Rumors abound that some priests have asked to serve. Some want to stave off retirement, some want to come out of retirement,some want to be recalled. Rumors (and they are rumors!) are starting to ramp up (they've been around for a while) that some priests are being told "Their services are not needed".
I HOPE these are rumors and falsehoods. Because it seems to me that, unless a priest has unresolved or proven abuse allegations, or can't seem to teach about Catholicism without sneering, or can't seem to stop disrepecting the Archbishop, they should be taken up on their offer. Just because a priest is difficult, or cranky, or prickly should not disqualify. Honestly, there are plenty of active priests still around who have unresolved abuse allegations, can't teach Catholicism without sneering, and can't seem to stop disrespecting the Archbishop. So, what are the qualifications again?
But, I'm getting off track again.
No matter what happens we need everybody. Lay people are going to need to step up. Our priests need our help. Soon, more than ever. Don't just sit around and bee-yatch! Do something constructive-something that doesn't involve packing up and leaving for another church, sitting on your hands and sighing, or spending all your spare time blogging. Amen.
Oh, come on! Stop pussy-footing around and tell us how you REALLY feel!
Our extra-suburb parish is thriving, good, and (with the exception of the 6pm Sunday Mass music) I'd say about 95% perfect liturgy. We have more priests than we know what to do with (it seems). Maybe it seems bleak in the city parishes?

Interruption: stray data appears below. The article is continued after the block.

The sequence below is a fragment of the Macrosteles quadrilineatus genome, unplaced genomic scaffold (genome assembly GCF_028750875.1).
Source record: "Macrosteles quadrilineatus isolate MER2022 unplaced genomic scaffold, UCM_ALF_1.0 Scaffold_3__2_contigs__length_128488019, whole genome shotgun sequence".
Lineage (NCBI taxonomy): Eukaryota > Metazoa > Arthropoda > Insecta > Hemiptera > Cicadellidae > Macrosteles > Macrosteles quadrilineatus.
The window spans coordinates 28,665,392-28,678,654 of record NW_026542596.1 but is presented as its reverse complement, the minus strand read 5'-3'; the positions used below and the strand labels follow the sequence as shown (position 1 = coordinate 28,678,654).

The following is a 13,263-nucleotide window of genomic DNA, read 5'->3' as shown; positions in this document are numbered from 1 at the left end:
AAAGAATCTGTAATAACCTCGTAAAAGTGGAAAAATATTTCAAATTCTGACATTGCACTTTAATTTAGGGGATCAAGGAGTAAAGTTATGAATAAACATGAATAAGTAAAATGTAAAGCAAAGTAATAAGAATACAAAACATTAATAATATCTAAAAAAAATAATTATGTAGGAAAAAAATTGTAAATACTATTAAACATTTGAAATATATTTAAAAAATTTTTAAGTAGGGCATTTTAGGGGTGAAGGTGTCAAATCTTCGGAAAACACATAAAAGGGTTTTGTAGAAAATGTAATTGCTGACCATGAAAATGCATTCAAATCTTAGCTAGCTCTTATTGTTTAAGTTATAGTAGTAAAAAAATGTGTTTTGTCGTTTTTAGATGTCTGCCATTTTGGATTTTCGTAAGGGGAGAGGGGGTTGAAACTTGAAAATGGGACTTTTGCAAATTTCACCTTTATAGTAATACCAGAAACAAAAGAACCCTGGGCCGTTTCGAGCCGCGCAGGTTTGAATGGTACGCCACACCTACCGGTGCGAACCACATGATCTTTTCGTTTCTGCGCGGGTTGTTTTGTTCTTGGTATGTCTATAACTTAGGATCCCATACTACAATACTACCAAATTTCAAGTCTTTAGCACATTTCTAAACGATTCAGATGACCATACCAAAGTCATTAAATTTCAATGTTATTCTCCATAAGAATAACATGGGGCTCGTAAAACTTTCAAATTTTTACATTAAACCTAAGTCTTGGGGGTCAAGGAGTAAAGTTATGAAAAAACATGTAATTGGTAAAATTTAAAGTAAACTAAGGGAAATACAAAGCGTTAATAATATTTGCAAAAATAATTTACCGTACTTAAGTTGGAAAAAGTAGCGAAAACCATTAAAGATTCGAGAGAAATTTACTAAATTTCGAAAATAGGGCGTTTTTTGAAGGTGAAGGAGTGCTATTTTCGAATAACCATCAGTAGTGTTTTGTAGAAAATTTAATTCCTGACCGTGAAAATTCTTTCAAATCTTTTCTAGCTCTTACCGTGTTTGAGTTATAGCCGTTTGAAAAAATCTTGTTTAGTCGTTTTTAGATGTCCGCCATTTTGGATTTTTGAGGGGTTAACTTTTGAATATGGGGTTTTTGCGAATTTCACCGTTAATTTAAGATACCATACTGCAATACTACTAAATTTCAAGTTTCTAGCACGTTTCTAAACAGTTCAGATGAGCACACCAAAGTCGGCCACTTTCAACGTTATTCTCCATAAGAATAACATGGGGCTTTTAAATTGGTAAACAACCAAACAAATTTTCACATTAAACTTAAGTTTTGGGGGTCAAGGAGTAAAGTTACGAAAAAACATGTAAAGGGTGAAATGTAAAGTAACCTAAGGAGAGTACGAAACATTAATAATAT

Holy Hannah, Laura -- What parish do you belong to?
Laura is correct - there are solid, vibrant suburban parishes.
I know of some churches are orthodox in their teaching (I think of Epiphany; St. Charles Borromeo; etc. -- but these churches' liturgies are far from 95% perfect. Awful music; little reverence, and a congregation that is dressed to go grocery shopping.
I've been envious of your parish for a long time!
Is it so great because all the Moms have a raft of kids?
Ok, fill me in -- what parish do you belong to, Laura?
Sorry if I painted a too-rosy pic of my parish. I'm a little biased because my ancestors were some of the founders. I have had moments (over the years) of "GET ME OUT OF HERE!" but in recent years, we've had some very young, very WONDERFUL priest that make all the backMass bickering and "I'm way more Catholic than you" implications of other parishioners, bearable. They are Companions of Christ and my parish is St. Michael's Parish in St. Michael (North Westish suburb, right off of 94).
I have a boatload/pew full of kids, but so do many others in our parish. I don't know why...something in the (holy) water?